Here’s another of my buddy Matze, running a little drop on the Baker River, in Patagonia, Chile. The Baker River is absolutely awesome, 4 or 5 of the biggest Class 5 rapids anywhere. It’s huge water. I was fortunate that some of my friends were nice enough to get out of bed early one morning and come run the Baker in nice light. Matze took this crazy line after doing some scouting – it wasn’t his smoothest line, but he made it OK.
Kayaking the Baker is a tough haul. it’s a full on mission just to get there. Our trip took us almost 20 hours of solid travel from Futaleufu, which is already several days drive from Santiago. We had a 20 hour bus ride, 11 people in a little 17 seater bus (17 people for the first 5 hours), 7 kayaks cam-strapped on to the roof of the bus, thermarests and sleeping pads used to protect the roof, as we didn’t have a roofrack, and countless bags and packs and river gear. And it was SO worth it. The Rio Baker is an absolutely gorgeous river, in a gorgeous part of the world. It’s currently slated for daming, by Endessa, the local power company, and I sincerely hope that never comes to fruition. Seeing a river like this makes one realise just how important it is we develop or redevelop ways of living that allow us to live within the land, and the environment, rather than against it. It’s hard to look at a canyon or a river as beautiful as this and think of it as being lost. I camped by the river, right by these falls, for 2 nights, and it feels so alive, so organic and sensorial – I really get the impression that to dam a river like this is to kill it, in a very real sense. It’s a terrible thing, and I sincerely hope it doesn’t come to pass. You can read more about this on the International Rivers Network website. Also, visit Futa Friends and read some information there on the whole issue.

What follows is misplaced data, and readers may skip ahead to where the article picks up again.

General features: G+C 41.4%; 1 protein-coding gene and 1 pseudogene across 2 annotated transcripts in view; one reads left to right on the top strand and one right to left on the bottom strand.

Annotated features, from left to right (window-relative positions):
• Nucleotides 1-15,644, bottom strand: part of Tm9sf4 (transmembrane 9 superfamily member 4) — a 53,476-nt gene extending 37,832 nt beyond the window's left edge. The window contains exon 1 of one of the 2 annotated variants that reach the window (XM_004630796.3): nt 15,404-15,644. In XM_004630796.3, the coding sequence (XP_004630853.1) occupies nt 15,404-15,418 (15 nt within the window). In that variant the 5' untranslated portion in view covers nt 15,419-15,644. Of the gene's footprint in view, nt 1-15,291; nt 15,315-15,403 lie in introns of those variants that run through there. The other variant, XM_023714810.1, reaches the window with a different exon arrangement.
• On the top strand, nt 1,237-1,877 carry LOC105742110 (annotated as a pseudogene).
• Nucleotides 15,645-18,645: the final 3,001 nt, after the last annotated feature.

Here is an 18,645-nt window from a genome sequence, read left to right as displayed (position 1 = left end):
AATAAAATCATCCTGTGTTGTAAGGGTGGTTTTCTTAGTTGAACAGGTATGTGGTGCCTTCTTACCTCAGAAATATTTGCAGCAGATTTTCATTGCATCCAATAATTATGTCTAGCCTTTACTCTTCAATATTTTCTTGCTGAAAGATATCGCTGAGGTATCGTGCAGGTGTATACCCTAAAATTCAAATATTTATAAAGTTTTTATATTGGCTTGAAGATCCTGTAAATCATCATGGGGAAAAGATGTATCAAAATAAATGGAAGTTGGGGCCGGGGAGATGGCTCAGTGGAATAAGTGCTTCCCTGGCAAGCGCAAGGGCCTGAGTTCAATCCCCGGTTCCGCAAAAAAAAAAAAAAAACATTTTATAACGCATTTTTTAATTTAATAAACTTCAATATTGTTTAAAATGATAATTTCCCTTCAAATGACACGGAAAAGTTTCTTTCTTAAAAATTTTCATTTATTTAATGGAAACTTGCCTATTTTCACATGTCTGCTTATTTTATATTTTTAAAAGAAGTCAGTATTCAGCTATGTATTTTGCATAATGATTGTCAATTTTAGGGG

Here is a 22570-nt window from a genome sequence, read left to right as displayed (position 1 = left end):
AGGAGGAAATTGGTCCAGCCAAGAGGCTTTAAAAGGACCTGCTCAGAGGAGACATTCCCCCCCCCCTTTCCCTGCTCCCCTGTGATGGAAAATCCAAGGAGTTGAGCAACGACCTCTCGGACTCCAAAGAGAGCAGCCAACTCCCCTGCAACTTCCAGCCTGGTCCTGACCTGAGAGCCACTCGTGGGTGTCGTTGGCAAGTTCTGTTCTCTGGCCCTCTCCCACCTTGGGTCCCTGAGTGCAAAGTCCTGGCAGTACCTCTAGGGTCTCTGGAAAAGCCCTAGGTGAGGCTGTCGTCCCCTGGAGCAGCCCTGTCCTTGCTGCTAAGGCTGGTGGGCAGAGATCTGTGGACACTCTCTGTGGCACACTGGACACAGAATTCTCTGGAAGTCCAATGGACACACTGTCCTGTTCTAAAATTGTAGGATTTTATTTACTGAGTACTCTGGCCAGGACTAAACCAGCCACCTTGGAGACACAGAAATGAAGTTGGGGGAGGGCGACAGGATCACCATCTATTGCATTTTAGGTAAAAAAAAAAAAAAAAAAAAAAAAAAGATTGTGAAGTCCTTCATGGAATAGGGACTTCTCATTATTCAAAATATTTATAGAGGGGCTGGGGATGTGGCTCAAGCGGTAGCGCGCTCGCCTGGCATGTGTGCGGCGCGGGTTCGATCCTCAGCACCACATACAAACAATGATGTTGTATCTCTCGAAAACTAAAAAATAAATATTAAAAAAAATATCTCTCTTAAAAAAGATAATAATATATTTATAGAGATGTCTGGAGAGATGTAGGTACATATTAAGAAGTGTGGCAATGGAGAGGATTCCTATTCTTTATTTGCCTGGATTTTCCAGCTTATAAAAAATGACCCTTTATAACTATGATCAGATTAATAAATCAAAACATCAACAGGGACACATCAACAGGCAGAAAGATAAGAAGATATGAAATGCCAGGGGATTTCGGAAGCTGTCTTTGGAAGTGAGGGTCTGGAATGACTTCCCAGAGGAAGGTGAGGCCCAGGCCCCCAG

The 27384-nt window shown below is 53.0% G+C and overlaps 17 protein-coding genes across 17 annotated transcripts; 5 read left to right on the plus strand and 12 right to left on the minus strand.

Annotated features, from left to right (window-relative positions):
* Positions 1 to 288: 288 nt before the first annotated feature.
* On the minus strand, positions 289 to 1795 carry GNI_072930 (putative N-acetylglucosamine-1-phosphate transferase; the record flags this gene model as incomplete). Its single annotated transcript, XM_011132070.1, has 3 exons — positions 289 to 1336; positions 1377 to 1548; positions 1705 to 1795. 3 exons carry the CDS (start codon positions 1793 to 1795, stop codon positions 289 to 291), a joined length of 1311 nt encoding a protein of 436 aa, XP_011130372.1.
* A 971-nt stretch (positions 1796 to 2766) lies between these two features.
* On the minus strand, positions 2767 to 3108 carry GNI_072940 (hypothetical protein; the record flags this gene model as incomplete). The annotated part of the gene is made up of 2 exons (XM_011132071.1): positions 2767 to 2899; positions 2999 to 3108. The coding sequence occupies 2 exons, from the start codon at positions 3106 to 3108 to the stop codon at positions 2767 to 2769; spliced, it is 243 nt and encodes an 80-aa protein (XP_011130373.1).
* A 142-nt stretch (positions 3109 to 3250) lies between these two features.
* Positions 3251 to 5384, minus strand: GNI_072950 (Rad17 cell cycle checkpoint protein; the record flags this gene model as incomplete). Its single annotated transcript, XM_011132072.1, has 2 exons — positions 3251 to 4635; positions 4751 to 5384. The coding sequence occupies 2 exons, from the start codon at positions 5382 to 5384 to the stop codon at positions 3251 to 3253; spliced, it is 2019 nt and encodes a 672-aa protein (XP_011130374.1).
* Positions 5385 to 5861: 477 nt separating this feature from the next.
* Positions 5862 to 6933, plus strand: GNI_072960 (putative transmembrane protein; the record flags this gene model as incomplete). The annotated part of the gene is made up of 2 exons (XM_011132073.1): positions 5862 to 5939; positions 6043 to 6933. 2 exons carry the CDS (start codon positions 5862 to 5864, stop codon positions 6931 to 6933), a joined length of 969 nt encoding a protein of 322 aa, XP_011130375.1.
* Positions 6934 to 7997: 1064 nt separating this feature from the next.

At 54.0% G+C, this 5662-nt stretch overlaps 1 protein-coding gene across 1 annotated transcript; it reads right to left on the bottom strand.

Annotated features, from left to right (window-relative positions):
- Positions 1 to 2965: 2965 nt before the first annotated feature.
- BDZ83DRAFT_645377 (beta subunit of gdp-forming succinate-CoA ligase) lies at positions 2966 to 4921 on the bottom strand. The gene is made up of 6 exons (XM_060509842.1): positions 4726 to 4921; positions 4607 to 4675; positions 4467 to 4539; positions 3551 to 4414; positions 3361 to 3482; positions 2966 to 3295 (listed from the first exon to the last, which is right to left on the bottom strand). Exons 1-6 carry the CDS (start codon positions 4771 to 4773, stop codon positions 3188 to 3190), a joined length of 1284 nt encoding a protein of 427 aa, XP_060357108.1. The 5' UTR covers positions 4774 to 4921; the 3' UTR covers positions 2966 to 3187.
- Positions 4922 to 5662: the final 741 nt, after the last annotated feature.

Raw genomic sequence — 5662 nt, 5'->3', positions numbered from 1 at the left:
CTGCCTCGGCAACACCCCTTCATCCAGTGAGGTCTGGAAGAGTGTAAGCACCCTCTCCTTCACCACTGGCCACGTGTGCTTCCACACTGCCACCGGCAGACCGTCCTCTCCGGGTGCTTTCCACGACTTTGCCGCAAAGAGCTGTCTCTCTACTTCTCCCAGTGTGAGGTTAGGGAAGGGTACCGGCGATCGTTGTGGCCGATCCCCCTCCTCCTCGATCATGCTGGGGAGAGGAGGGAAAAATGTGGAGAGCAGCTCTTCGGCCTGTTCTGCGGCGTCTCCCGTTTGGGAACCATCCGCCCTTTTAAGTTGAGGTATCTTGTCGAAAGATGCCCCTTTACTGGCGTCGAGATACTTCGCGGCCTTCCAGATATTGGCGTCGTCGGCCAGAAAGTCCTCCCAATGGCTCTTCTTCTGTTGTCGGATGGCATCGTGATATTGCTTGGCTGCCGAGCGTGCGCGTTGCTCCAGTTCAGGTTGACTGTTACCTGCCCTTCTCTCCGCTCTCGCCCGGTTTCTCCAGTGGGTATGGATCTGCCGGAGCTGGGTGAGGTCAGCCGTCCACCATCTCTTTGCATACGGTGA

I need to get some rest. I’ll be back tomorrow, with a few more whitewater kayaking photos from the Futaleufu and Baker Rivers, in Patagonia, Chile. More whitewater kayaking photos.